Resource FAQ

Frequently Asked Questions

Why should I purchase a new heating or air conditioning system?

At Applewood, we realize that purchasing a air conditioning or heating system is by no means a small investment. However, consider if your existing system is old, in need of repair or simply inefficient. Purchasing a new unit, one which can be as much as 60% more efficient than a system purchased just 10 years ago, can turn into a long term benefit. Rather than continuing to pay for ongoing maintenance and costly monthly bills, it may make sense to invest in a new system that will save you money for years to come.


How do I determine which system is right for me?

There are many heating and air conditioning systems to choose from today. By contacting Applewood you have access to an in-depth knowledge of heating and air conditioning; and experience to help you decide on the system that best fits your specific needs. Many factors must be considered. These include: the size and age of your home, the number of rooms, local and regional utility costs, utility incentive rebate programs etc. Most important is your input. We want to know what is important to you and work within your desired budget.


How do I determine the size, or capacity, of my HVAC system?

Factors affecting the size of your new system include the number of windows, the total square footage of your home, the direction your home faces, the number of heat producing appliances in your home, the type of insulation you have and the number of people that live in your residence. Applewood can perform the proper calculations to determine the right size heating or cooling unit for your home and lifestyle.


What happens when I replace my old system?

To install the most efficient HVAC system in your household, a detailed inspection should first be performed by your installation contractor. Your contractor should inspect your home’s ductwork, insulation, refrigerant piping, electrical service, wiring, thermostat, condensate piping, flue piping, flue terminations, chimney liner, slabs, filter, driers, registers, grills, drain pans and evaporator coil.


What goes into installing a new system?

If you install a new system, most of the items from the “What happens when I replace my old system?” will need to be installed as well. Beyond this equipment, the most important component installed with a new system is the ductwork.
Ductwork is composed of two parts, supply and return. Supply duct is attached to the outflow of the new system, delivering air to each zone in a home. The amount of air reaching each zone is determined by the size of supply ductwork connecting it to your system. Applewood will help you determine the size of all the supply ductwork in your home. The second part of the ductwork, the return duct, attaches to the inlet of the new system and draws air out of the spaces to be heated or cooled. Attached to the return duct is the filter. The filter should be placed as near to the furnace or air handler as possible. Ductwork can be either fibreglass or metal and must be properly sized in order to evenly distribute the proper amount of air to each room.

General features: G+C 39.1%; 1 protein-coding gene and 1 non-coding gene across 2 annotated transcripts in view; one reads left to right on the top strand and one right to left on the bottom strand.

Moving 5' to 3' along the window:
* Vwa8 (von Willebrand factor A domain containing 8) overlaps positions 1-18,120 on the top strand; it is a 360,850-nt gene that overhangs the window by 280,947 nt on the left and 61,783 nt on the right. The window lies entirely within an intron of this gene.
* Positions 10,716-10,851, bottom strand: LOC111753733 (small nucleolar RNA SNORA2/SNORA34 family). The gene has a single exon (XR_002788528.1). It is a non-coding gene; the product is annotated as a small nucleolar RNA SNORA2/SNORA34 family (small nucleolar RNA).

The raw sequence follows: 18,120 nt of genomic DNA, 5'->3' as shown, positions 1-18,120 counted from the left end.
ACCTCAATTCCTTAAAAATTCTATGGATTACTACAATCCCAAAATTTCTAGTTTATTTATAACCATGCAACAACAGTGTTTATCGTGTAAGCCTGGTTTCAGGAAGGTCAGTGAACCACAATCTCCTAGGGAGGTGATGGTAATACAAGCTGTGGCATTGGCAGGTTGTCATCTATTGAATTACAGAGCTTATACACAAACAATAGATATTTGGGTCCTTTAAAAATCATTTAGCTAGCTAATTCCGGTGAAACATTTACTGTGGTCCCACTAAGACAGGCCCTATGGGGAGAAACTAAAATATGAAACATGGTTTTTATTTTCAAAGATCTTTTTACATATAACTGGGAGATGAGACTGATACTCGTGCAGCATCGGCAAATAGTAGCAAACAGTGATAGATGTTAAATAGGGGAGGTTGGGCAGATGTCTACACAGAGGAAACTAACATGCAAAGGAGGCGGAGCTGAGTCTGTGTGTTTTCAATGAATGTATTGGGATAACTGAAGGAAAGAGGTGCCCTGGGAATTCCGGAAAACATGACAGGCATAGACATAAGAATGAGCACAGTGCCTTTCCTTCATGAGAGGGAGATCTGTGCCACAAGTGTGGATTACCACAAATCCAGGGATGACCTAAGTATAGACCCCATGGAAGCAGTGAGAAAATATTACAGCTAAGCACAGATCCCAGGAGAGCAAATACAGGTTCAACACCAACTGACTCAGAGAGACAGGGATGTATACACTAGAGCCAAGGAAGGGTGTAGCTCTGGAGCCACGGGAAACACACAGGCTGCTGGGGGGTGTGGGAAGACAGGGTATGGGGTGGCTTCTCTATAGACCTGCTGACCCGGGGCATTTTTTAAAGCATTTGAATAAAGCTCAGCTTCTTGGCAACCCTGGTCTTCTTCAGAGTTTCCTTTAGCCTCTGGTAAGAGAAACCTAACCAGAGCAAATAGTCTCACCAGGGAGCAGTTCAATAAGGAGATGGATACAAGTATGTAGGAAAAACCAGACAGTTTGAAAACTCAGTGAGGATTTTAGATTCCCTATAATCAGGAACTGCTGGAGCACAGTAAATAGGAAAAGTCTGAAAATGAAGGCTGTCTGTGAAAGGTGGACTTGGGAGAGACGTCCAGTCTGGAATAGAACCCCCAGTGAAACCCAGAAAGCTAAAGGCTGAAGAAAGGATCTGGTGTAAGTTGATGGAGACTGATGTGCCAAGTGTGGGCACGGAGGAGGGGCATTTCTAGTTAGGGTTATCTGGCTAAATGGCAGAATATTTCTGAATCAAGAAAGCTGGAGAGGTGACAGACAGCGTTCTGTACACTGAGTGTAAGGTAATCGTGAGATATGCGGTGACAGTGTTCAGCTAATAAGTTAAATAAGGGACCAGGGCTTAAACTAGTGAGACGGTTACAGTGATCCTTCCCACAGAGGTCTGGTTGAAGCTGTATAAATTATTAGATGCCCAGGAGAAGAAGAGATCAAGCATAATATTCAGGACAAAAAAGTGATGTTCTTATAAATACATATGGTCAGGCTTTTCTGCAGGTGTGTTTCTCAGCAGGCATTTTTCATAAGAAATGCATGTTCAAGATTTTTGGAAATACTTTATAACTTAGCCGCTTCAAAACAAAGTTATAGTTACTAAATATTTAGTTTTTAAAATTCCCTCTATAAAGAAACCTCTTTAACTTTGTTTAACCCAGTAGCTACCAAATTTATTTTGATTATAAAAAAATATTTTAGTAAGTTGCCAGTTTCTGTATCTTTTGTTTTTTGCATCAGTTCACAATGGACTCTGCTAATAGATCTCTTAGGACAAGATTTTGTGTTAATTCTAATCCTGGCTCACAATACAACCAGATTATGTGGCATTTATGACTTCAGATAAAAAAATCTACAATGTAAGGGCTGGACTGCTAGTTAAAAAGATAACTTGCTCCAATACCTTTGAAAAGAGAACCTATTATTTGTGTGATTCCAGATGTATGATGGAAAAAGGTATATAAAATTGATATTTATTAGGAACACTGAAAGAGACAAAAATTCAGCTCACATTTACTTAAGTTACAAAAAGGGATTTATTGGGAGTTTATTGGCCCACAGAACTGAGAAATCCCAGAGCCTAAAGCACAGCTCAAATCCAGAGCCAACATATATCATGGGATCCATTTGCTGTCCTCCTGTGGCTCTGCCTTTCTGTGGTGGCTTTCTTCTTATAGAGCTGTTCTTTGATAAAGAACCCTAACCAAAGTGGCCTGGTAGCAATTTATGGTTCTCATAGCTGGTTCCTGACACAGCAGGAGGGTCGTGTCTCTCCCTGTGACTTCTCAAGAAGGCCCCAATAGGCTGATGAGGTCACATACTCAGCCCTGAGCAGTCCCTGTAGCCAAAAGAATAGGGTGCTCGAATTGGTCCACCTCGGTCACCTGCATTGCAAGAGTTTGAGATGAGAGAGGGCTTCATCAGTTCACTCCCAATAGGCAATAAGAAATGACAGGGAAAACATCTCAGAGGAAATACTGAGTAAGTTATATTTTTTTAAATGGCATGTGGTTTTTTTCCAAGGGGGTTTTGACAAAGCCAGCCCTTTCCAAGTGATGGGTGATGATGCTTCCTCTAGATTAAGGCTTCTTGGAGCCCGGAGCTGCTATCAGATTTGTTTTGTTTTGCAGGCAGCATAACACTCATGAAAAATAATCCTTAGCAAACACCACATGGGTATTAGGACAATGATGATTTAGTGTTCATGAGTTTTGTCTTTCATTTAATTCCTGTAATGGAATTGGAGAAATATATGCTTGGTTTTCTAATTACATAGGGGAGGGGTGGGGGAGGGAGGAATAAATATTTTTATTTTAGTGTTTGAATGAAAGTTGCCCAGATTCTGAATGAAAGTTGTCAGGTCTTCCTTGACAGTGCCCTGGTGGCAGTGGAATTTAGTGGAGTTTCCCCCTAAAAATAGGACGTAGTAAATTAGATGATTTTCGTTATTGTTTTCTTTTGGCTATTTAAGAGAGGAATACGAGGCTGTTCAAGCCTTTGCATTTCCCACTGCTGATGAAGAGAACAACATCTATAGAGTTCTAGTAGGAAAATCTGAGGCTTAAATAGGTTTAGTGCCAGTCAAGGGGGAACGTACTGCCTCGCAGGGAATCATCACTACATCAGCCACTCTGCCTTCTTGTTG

How long will my system last?

Maintenance and service play a key role in the lifecycle of a heating or air conditioning system. If all recommended maintenance and service actions are taken, it is believed that an air conditioner should last 12-15 years and a gas furnace should last from 20 to 25 years.


Do I need to change my indoor coil?

It is generally a good idea to replace the indoor coil if you are also replacing your air conditioner or heat pump. There is a correlation between the efficiency of your heating or cooling system and the performance of the indoor coil. So when you change the outdoor side of the system, you should also change the interior side of the system as well in order to maximize the efficiency and savings potential of the total system.


What is a heat pump?

A heat pump is a device used for either the heating or cooling of a space by transferring hot and cold between two reservoirs. A heat pump can act like an air conditioner, transferring heat from inside to out, or like a heater as it transfers exterior heat to the interior. A winter day with a temperature of zero degrees Celsius still produces enough heat to warm a space when the air is transferred by heat pump.

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